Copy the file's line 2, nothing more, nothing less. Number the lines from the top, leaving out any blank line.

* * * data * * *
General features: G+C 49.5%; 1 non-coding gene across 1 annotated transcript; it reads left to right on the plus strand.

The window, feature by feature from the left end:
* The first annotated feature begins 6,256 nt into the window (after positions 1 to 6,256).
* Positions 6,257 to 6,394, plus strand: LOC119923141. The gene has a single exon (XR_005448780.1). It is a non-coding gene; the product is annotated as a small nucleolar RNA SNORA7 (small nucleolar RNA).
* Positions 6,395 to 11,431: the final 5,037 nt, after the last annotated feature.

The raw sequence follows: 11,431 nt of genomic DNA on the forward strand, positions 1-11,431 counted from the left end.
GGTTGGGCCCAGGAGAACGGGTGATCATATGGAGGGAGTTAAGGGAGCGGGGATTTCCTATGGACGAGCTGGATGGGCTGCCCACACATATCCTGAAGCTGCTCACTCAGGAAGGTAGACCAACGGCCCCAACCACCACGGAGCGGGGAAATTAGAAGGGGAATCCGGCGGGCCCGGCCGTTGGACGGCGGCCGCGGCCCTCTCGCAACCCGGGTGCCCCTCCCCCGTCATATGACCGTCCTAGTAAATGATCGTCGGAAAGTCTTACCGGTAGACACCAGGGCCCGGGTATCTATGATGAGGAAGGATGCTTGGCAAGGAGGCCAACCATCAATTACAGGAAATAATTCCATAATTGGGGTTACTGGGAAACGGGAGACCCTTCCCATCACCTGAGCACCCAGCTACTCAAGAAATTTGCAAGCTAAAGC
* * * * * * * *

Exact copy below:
The window, feature by feature from the left end: